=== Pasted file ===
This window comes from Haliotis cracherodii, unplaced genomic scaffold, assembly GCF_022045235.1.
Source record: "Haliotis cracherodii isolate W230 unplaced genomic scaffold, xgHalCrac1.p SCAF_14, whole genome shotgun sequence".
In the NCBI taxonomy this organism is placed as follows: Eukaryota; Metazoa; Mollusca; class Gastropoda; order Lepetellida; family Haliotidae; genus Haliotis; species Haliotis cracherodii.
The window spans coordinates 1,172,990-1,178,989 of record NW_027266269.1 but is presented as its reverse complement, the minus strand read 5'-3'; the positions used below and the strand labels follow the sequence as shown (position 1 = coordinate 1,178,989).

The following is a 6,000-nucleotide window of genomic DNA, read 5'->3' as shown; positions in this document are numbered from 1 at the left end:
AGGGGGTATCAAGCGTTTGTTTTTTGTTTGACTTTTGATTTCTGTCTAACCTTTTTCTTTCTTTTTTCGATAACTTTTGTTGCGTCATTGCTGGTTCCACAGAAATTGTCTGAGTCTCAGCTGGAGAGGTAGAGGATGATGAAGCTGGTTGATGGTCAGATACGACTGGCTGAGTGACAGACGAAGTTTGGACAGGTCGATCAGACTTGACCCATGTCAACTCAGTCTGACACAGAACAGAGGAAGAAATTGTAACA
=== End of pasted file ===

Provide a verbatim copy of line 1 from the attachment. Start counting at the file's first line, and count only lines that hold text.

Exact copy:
This window comes from Haliotis cracherodii, unplaced genomic scaffold, assembly GCF_022045235.1.